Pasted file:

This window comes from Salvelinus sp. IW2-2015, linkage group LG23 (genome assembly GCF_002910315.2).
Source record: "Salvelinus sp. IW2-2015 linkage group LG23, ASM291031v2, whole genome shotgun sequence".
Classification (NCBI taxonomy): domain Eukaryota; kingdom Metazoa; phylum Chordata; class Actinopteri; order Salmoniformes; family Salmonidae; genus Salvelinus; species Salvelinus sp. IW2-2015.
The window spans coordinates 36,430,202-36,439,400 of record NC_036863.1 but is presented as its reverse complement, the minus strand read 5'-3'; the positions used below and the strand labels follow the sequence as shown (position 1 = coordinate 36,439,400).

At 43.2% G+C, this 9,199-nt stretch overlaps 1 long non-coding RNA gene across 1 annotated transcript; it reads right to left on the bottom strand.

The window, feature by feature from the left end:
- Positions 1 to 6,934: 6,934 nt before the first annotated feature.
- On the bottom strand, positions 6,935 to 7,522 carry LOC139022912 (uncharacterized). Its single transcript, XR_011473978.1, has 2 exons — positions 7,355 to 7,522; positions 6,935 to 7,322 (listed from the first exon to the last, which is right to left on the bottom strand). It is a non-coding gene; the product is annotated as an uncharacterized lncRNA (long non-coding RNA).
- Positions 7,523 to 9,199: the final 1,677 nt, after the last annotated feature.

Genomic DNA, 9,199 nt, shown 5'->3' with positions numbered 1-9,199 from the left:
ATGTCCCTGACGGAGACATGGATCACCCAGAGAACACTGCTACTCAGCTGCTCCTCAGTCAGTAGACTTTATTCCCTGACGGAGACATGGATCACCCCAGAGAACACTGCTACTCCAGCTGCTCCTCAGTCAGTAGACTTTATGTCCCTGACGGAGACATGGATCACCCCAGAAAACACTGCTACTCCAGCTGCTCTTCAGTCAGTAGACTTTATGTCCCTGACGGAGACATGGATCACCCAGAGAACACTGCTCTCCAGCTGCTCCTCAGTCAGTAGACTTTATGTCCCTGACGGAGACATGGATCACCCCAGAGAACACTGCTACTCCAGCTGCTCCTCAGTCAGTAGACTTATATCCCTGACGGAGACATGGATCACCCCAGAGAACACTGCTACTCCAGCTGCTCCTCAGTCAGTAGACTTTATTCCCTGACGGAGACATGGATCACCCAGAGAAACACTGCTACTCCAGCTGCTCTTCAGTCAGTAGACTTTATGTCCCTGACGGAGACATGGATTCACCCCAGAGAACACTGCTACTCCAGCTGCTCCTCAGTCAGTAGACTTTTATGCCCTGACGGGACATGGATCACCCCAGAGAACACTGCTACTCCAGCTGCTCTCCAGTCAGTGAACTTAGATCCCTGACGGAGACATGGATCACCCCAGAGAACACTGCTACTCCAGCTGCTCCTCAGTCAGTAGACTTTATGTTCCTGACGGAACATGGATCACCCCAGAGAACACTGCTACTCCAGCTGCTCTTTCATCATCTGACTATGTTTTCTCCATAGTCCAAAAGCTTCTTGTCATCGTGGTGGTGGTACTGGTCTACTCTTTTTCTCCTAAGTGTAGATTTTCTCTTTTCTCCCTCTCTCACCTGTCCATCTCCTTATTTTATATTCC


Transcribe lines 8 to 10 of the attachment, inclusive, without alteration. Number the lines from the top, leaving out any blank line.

- On the bottom strand, positions 6,935 to 7,522 carry LOC139022912 (uncharacterized). Its single transcript, XR_011473978.1, has 2 exons — positions 7,355 to 7,522; positions 6,935 to 7,322 (listed from the first exon to the last, which is right to left on the bottom strand). It is a non-coding gene; the product is annotated as an uncharacterized lncRNA (long non-coding RNA).
- Positions 7,523 to 9,199: the final 1,677 nt, after the last annotated feature.

Genomic DNA, 9,199 nt, shown 5'->3' with positions numbered 1-9,199 from the left: